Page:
If you want to avoid an unnecessary c-section, you should discuss a birth plan with your OB and ask for the c-section average in his/her practice. If the c-section rate is over 50% and you don’t want one unnecessarily, interview another doctor.   Try to avoid scheduling an induction—sometimes the warning that the baby is “huge” doesn’t end up being the case.  Consider hiring a doula to coach you through labor; epidurals do tend to slow labor, so if you’re game, try natural—you get it over with faster and you usually recover faster.  I always tell people not to think that a c-section means no pain—you’ll end up with a scar and 6 weeks recovery, at least.

Q: How to best get rid of the post-birth “shelf” (the ‘lump’ of fat/swelling, etc. we all get in lower abdomen).  Is there something specific to do immediately? What about months later?

I called it the “pooch,” and the sooner you lose it after delivery, the better.  If you’re reading this now, and you’re still pregnant, try to limit your weight gain.  Most physicians recommend keeping it at about 30 pounds.

The best strategy after giving birth involves a healthy diet, lots of walking and try to get it off as fast as possible.  The longer you wait, the harder it will be to lose the weight.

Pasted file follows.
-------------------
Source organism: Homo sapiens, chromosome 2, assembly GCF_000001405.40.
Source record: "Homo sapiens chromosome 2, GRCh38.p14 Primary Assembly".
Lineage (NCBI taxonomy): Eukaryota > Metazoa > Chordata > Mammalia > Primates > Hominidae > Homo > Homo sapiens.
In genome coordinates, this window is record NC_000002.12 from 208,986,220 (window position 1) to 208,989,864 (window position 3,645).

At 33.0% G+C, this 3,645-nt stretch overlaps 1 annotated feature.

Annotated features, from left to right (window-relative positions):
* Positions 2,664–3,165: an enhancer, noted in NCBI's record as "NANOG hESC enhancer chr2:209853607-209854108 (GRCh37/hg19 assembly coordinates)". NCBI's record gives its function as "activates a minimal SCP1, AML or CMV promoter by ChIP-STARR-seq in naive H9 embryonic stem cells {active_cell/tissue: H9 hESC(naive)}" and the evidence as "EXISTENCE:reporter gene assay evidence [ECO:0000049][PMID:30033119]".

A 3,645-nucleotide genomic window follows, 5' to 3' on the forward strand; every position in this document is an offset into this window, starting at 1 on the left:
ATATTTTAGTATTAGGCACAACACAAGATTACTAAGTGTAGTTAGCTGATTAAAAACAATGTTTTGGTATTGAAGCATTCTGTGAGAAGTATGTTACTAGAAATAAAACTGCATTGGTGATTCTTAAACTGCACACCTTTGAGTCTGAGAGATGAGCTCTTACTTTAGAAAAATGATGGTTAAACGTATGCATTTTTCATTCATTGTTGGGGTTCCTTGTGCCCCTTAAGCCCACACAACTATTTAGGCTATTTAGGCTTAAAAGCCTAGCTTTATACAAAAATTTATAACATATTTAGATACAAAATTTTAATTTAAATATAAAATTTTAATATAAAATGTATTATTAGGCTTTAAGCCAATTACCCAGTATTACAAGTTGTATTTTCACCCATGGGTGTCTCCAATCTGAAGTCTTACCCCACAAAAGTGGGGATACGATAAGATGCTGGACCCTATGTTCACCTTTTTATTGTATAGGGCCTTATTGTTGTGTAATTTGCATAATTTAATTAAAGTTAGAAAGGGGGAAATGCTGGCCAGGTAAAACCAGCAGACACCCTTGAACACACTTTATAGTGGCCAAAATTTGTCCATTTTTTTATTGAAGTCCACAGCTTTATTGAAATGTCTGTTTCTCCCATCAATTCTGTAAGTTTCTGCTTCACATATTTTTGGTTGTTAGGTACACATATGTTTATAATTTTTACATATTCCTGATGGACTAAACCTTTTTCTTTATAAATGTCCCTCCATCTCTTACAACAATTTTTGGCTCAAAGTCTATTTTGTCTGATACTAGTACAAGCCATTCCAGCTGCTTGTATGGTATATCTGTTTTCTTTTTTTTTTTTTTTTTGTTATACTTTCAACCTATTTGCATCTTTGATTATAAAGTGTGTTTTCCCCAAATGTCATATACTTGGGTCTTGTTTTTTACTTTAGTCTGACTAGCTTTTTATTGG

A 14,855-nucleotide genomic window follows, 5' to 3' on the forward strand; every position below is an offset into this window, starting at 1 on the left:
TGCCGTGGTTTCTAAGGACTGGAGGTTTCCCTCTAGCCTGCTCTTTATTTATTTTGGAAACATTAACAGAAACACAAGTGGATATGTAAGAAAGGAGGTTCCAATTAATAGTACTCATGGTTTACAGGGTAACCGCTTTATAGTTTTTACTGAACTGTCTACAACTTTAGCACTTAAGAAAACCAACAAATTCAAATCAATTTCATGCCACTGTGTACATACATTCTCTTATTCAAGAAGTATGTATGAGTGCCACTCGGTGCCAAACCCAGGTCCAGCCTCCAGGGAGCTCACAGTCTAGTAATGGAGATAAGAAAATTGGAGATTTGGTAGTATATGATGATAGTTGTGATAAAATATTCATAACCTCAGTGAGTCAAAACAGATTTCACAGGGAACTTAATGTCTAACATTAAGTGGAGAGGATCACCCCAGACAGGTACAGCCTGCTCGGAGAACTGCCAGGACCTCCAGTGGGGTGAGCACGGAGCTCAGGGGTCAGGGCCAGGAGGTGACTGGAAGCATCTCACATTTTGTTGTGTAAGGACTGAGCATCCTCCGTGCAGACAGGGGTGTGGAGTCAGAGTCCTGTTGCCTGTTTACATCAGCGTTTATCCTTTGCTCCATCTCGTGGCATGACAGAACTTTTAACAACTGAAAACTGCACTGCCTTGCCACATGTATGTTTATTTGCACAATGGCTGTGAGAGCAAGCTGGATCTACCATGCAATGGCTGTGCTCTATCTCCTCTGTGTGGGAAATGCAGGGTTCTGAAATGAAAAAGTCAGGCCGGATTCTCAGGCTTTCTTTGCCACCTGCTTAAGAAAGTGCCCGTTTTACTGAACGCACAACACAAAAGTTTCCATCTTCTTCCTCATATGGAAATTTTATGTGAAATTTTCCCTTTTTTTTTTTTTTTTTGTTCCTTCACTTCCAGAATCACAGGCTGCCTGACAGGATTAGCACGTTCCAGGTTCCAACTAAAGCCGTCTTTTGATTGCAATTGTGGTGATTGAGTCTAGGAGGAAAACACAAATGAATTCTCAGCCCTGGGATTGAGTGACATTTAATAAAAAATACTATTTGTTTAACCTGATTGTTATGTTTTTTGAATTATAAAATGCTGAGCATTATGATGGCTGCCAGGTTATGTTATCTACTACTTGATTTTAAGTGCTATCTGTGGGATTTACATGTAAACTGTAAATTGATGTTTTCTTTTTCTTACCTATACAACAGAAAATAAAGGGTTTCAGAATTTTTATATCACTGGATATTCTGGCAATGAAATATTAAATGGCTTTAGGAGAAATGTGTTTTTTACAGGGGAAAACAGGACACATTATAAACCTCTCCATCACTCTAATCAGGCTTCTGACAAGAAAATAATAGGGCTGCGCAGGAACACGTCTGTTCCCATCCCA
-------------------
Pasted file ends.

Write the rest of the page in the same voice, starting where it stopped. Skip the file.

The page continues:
The other thing to remember is that most people aren’t looking at your “pooch” after you give birth, just get out of maternity clothes and try to emphasize your great arms (from carrying baby) and your beautiful décolletage.


Q: I see you are a radiation oncologist, and one topic many moms are concerned with a bit after baby is contraceptives – do I use hormones, non-hormones, etc. What’s your view on hormone-based contraceptives and links to cancer? 

Hormones are a cause for concern.  When considering birth control pills or hormone methods, make sure to discuss your family history of breast or ovarian cancer with your OB.  Your partner will be willing to try other methods if it’s risky for your health.


Q: Anything else you’d like to add?

Becoming pregnant and then a mother will be the most important and intimate “second job” that you will ever take on.  If you have a career, don’t feel like you need to make a rash decision whether to continue after you have your baby.  Take your time and try to keep all options open. If you have financial restrictions, think of creative ways to keep your job and see your baby as much as possible.  Never close any doors in a hurry, you never know when you will need to work outside the home, and there should be no guilt or pressure either way.